husky eating cow ear

Many people give their dogs all kinds of items to satisfy their urge to chew. If your dog doesn’t have something that was specially made for dogs to chew, you might find your books or couch chewed to bits. If you’ve been looking for alternative chews, you might have come across cow ears and wondered if they are safe to give to your dog.

Cow ears are safe for most dogs, but like with anything that your dog chews on, there are a few warnings that you need to be aware of.

Here, we look at how cow ears are made and their benefits, as well as their safety issues.

How Are Cow Ears Made?

Cow ears come from cows, typically cows in the beef industry that have been slaughtered.

The ears start off covered in hair, which is removed. Then, the ears are disinfected — most commonly with sodium hypochlorite (which is essentially liquid bleach), but some manufacturers will use other disinfectant solutions.

The ears are then dried through either a baking or dehydrating process, and finally, they are treated with irradiation to kill off any bacteria.

Cow ears can be white or brown and hard or puffy, depending on the manufacturer and the processing procedures that they use.

The Benefits of Cow Ears

Cow ears have a few advantages, especially compared to other dog chews.


Cow ears can improve your dog’s dental hygiene. While the dog chews on them, the ears help remove tartar and plaque buildup on the teeth and reduce the chance of periodontal disease.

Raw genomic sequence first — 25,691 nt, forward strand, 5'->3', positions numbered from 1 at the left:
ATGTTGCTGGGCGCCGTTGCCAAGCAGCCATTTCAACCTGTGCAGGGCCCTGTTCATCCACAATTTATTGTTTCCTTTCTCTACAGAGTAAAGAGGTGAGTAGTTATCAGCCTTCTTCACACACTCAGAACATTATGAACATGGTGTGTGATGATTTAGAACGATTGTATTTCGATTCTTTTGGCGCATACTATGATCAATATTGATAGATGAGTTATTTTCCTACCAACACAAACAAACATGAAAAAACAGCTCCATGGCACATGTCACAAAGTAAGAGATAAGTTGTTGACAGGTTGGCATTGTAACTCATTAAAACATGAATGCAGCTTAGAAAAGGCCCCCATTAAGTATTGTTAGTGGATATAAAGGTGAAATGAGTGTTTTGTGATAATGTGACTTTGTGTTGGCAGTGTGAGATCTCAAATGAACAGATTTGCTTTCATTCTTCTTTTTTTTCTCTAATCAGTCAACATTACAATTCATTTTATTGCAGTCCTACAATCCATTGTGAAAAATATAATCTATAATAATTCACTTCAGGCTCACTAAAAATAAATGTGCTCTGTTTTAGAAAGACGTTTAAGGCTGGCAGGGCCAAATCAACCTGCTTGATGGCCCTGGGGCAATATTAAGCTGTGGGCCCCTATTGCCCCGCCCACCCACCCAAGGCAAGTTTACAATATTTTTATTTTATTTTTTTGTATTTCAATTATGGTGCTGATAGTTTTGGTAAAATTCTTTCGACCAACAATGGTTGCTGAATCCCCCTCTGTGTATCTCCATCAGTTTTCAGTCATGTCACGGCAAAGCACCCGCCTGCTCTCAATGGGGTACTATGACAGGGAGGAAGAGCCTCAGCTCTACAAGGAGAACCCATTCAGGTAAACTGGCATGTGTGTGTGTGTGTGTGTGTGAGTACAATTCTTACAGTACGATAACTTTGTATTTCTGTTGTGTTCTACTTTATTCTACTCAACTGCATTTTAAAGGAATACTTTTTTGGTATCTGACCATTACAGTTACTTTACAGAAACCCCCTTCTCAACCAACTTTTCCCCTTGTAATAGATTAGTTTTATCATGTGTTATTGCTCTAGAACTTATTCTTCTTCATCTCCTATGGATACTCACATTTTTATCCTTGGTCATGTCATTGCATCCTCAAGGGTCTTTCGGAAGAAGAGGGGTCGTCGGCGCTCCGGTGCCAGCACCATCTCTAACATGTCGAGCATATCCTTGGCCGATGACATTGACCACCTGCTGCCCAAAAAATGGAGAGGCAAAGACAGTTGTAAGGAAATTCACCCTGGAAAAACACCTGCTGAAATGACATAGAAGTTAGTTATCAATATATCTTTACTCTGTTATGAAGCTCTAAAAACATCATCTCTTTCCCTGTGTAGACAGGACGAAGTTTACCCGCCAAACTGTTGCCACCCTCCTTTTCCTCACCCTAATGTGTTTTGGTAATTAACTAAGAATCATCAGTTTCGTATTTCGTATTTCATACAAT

There are nutritional benefits to cow ears. These depend on the brand of cow ears, but generally, they contain between 66% and 90% protein and 1% to 3% fat. Even better, cow ears are super high in chondroitin!

Cow ears are comprised of a large amount of cartilage, which is what makes them so high in chondroitin. This ingredient aids joint cartilage, which is excellent for dogs with arthritis or dogs that use their joints significantly, such as working dogs.


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The Risks of Cow Ears

While there aren’t that many disadvantages to cow ears, there are a few issues that you should take note of.


Cow ears aren’t tremendously high in calories, but they have calories nonetheless. You need to account for the calories of all your dog’s treats, as you don’t want to over-indulge your pup. Consider only giving cow ears to your dog no more than once or twice a week.

Choking Risk

Cow ears are digestible, but there’s always the chance of the dog choking on them. Your dog will eat small pieces as they go about chewing, but when the last piece is small enough to be swallowed whole, you should remove it. This is even more important for puppies and small breeds, as there’s always the chance that it could become lodged in the throat when swallowed whole.

Beef Allergy

If your dog has a beef allergy, definitely avoid cow ears. Beef protein makes up the total percentage of cow ears.

Size Counts

If you have a small or toy breed, you might want only to give them a small portion. One cow ear is quite large and might be too big for tiny mouths. The same goes for puppies; you should only start giving a cow ear to a puppy when they’re 4 months and older.


Once in a while, a dog can develop diarrhea, but this is more likely to occur with dogs that haven’t had cow ears before or have them too often.

Choosing the Right Cow Ears

You’ll want to get cow ears that don’t contain any artificial ingredients or preservatives. Look for ones that look like what they are: cow ears. Those that retain their shape haven’t been processed as much and should have most of their nutritional value.

Final Thoughts

The right kinds of cow ears are safe and healthy treats for most dogs. Just remember to break the ears down into smaller sizes for tiny dogs and to take away any pieces large enough to choke them.

It’s always a good idea to monitor your dog while they are chewing on any kind of treat. You want your dog to have a delicious chewing session, but only if they do so safely.

Featured Image Credit: Yelizaveta Tomashevska, Shutterstock